Swung back in through Ottawa via Price of Wales, onto Island Park and across the bridge (by the way, there was a white water kayak competition going on at the bridge - would have liked to have stopped to check it out, but training comes first), up into Gatineau Park. Didn't go to far into the park - just up to the top of Pink, where I took this photo:You can still see some ice on Pink Lake. On my Wednesday ride up and past Pink, it was nearly all covered over - crazy what a couple warm days will do!

On the way home, I stopped off at Tall Tree Cycles to see Thom and Will who were curious to see the Desavlo.

Here's the numbers:
Total Ride Time: 3 hr 38 min
Average Speed: 30.3 km/hr
Distance: 106 km
Average Heart Rate: 157 bpm
Endurance Zone: 1 hr 20 min
Muscular Endurance Zone: 1 hr 22 min

Thursday, April 19, 2007


Just a beautiful day today - so nice to see the sunshine and warm temperatures. No way I wasn't going to ride today.
Did a short ride today - couldn't get out for a long one, not time for intervals - so I went out for about and hour and a half and just spun the legs out - flushed the crap from my legs brought on by yesterdays ride. Setting myself up for two long, back to back rides this weekend. Plan is to put in 100km rides on Saturday & Sunday. Not a tonne of miles, but starting to accustom the body to more work.

Zeal Dealies

Had my first road ride yesterday with the new goggles. The weather turned really nice yesterday with a few clouds in the sky so I was going to need a pair of sunnies. Gave the new Zeals a go.

I really like these glasses!

Here's the pros:
  • light weight
  • good coverage from wind - no wind in the eyes, even on decents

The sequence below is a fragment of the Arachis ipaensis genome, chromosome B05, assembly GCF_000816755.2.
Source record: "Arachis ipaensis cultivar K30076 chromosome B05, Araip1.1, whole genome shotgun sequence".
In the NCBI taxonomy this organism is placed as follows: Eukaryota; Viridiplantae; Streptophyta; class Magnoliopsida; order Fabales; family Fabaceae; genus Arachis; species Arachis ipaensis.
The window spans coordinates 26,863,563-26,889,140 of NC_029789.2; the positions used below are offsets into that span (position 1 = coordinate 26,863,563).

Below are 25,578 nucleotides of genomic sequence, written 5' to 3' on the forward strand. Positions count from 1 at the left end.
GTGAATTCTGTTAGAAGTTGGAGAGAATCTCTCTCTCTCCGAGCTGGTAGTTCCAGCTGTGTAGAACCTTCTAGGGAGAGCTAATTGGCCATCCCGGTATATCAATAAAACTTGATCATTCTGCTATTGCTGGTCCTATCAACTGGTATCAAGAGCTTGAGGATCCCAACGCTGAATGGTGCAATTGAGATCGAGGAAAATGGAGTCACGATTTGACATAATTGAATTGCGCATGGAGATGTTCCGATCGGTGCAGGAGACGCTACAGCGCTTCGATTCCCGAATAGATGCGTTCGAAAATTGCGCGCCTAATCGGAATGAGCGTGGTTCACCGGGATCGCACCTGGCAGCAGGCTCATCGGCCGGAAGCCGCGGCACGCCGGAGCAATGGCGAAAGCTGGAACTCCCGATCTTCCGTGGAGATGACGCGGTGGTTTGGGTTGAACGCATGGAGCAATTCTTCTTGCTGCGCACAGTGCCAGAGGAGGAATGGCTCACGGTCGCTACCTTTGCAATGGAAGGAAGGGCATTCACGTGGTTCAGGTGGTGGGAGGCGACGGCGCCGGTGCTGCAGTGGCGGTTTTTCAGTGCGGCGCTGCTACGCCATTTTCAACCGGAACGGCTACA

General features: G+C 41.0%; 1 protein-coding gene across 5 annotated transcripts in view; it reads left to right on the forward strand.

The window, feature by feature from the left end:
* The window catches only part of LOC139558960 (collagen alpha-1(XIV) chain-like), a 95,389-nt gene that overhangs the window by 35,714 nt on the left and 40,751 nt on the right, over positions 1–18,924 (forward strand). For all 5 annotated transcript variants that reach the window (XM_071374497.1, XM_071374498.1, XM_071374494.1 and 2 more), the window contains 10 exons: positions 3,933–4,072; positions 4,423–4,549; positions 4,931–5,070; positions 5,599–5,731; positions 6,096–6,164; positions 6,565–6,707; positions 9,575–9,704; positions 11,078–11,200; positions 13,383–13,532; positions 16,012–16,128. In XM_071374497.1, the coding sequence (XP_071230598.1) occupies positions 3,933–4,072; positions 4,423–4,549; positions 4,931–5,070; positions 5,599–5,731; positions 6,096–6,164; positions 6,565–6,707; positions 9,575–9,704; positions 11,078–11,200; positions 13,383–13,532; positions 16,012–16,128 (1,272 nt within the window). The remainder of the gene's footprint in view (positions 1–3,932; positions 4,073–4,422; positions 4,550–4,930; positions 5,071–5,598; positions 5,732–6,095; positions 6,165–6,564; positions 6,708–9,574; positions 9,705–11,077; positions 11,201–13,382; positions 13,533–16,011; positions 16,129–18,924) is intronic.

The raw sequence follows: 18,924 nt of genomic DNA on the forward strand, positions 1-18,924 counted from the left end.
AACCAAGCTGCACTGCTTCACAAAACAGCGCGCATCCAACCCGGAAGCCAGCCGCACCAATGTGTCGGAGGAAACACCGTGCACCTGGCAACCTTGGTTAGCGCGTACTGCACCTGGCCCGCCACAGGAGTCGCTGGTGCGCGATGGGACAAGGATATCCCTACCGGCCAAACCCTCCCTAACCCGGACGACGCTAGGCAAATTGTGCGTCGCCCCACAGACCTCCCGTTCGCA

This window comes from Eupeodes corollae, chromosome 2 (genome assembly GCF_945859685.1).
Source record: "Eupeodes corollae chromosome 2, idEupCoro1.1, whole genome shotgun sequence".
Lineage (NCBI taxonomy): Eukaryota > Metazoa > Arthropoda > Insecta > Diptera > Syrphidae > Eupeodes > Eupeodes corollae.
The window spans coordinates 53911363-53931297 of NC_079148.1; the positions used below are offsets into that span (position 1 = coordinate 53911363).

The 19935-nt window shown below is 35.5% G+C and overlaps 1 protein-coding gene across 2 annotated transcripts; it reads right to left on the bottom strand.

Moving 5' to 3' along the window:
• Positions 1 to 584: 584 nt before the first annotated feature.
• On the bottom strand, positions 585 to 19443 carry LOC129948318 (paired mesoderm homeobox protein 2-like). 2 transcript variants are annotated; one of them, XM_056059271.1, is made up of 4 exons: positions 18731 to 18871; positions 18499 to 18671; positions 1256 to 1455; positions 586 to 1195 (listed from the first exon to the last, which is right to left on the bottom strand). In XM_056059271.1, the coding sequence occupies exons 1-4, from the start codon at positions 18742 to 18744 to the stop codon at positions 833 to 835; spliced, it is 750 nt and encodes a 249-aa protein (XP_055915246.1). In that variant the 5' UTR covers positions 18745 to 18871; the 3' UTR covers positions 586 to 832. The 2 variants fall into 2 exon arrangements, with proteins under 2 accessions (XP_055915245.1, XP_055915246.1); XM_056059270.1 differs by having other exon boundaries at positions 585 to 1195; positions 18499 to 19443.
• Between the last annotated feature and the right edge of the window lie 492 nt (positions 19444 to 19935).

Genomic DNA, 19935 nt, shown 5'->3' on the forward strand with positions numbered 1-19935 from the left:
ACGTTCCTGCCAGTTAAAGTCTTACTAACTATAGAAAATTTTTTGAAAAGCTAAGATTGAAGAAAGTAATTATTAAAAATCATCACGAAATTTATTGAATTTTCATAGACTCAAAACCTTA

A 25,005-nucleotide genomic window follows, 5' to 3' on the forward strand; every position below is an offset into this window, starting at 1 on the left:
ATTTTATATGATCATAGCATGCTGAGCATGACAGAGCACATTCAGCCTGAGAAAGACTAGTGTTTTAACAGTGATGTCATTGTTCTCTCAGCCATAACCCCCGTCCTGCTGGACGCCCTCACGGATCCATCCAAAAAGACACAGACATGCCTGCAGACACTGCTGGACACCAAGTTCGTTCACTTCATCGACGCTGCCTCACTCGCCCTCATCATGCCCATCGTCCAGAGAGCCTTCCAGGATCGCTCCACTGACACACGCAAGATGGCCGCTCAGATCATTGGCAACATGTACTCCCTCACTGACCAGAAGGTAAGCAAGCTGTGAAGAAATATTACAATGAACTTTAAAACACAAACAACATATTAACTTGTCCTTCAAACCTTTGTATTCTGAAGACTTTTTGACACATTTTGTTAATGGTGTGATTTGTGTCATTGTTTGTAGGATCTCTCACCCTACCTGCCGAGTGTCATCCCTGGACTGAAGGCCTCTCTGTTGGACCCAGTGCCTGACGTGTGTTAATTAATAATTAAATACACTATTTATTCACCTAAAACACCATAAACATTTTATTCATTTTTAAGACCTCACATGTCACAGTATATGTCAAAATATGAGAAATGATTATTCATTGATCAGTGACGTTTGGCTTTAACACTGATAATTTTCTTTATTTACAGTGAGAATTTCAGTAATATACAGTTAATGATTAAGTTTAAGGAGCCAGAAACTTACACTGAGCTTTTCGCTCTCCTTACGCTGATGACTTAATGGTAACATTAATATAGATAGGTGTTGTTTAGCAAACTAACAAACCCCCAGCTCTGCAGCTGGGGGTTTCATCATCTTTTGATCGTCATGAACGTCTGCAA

• visibility - rim was not in my periphery or blocked my side view
  • the polarization was stellar!
  • didn't fall down my nose, even when they got sweaty
  • the arms bend out from your head (kind of curve around); fit nicely with your helmet on
  • the polarization changed as lighting changed

And the cons:

  • there is a rim on the bottom of the frame that could possibly keep sweat from rolling off- it didn't happen yesterday, maybe it won't
  • ummmm . . . . . ?

I loved how the polarization adapted to different lighting. It clouded over a couple of times while riding, but my view through the lens did not darken - stayed constant and clear. With the water on the road, from melting snow, there was a glare with the sun shining that would make it difficult to see. No problem for the Maestro - could see everything; didn't have to squint to see once. There were a few patches of snow on the road as I bombed down Blacks Mtn - would have been difficult to pick up the line through the snow and wet road without the glasses on.